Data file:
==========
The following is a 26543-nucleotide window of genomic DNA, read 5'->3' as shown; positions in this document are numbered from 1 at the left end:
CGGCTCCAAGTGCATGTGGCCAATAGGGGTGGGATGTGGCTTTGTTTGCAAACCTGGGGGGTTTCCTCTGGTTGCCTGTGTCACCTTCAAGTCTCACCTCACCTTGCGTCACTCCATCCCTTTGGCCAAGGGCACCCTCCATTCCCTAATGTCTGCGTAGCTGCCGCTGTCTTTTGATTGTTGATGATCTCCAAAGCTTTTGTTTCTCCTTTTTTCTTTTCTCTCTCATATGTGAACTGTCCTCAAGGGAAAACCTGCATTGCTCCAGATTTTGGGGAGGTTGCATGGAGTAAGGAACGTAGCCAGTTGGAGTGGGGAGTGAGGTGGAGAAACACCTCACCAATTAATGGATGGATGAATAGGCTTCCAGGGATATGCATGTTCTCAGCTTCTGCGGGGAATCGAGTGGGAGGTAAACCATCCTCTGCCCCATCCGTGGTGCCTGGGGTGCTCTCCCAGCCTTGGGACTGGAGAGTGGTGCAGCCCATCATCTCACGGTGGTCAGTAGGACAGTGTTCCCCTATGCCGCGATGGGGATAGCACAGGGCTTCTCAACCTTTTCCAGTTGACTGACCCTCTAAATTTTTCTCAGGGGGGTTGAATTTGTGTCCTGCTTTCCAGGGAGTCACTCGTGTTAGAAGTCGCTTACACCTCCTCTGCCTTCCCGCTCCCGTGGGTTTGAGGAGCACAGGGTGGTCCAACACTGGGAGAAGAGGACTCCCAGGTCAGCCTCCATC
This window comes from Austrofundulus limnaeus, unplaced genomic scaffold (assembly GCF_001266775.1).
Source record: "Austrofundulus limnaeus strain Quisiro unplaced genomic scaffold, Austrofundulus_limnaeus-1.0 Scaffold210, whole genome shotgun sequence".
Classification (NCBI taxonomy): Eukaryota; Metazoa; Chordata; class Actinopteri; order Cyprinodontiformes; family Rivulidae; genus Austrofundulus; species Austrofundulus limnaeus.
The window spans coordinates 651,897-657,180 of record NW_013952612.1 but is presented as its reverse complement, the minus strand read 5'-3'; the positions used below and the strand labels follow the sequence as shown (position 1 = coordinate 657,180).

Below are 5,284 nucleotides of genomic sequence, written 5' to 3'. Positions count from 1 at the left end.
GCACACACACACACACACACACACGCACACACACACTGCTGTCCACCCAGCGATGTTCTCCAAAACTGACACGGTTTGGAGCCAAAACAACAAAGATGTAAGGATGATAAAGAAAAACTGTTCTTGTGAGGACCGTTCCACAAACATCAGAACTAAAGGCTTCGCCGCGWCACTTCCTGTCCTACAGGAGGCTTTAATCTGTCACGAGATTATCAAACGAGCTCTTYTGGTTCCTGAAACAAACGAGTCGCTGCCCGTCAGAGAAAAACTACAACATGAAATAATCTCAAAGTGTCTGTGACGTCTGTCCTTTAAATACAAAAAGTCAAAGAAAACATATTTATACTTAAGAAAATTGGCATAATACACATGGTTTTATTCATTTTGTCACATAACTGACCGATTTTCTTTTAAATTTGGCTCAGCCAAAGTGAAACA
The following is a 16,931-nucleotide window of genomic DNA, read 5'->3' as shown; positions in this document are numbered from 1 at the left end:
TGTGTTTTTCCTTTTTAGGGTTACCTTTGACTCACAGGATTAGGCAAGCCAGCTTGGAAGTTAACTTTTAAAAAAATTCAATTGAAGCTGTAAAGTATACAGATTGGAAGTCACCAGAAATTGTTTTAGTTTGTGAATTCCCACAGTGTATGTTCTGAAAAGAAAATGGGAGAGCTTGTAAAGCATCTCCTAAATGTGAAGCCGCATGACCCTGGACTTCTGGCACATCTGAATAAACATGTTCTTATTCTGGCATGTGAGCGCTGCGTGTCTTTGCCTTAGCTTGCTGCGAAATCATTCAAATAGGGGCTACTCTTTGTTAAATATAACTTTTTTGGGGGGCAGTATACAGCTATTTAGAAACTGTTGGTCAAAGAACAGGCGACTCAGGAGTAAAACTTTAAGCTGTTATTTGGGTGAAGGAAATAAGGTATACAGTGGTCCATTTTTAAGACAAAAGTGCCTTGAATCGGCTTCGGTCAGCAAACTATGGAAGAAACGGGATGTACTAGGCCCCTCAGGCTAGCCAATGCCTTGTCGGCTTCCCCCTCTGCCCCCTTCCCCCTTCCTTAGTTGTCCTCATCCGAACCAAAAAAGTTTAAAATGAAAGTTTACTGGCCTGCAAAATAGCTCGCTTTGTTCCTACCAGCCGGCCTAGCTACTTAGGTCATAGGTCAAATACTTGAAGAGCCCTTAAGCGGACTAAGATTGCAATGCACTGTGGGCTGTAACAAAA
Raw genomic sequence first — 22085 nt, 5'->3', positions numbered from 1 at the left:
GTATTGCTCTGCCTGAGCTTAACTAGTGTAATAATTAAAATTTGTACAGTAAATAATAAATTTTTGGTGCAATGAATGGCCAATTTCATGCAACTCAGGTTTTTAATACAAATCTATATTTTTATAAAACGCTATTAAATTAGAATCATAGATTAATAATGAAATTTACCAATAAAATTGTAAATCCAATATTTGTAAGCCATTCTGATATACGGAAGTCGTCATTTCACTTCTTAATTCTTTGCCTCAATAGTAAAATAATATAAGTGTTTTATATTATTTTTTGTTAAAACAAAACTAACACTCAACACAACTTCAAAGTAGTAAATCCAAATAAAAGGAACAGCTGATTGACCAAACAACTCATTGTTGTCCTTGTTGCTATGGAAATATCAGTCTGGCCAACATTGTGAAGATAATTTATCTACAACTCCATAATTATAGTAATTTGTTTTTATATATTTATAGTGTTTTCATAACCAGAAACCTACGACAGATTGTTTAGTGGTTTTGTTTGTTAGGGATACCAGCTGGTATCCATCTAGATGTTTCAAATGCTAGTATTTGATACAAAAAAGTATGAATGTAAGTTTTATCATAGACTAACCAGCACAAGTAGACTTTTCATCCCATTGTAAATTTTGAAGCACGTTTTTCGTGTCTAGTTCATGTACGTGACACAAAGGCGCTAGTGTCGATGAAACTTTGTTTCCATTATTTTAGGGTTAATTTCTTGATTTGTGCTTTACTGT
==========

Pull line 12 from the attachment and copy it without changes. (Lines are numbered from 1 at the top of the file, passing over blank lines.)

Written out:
GTATTGCTCTGCCTGAGCTTAACTAGTGTAATAATTAAAATTTGTACAGTAAATAATAAATTTTTGGTGCAATGAATGGCCAATTTCATGCAACTCAGGTTTTTAATACAAATCTATATTTTTATAAAACGCTATTAAATTAGAATCATAGATTAATAATGAAATTTACCAATAAAATTGTAAATCCAATATTTGTAAGCCATTCTGATATACGGAAGTCGTCATTTCACTTCTTAATTCTTTGCCTCAATAGTAAAATAATATAAGTGTTTTATATTATTTTTTGTTAAAACAAAACTAACACTCAACACAACTTCAAAGTAGTAAATCCAAATAAAAGGAACAGCTGATTGACCAAACAACTCATTGTTGTCCTTGTTGCTATGGAAATATCAGTCTGGCCAACATTGTGAAGATAATTTATCTACAACTCCATAATTATAGTAATTTGTTTTTATATATTTATAGTGTTTTCATAACCAGAAACCTACGACAGATTGTTTAGTGGTTTTGTTTGTTAGGGATACCAGCTGGTATCCATCTAGATGTTTCAAATGCTAGTATTTGATACAAAAAAGTATGAATGTAAGTTTTATCATAGACTAACCAGCACAAGTAGACTTTTCATCCCATTGTAAATTTTGAAGCACGTTTTTCGTGTCTAGTTCATGTACGTGACACAAAGGCGCTAGTGTCGATGAAACTTTGTTTCCATTATTTTAGGGTTAATTTCTTGATTTGTGCTTTACTGT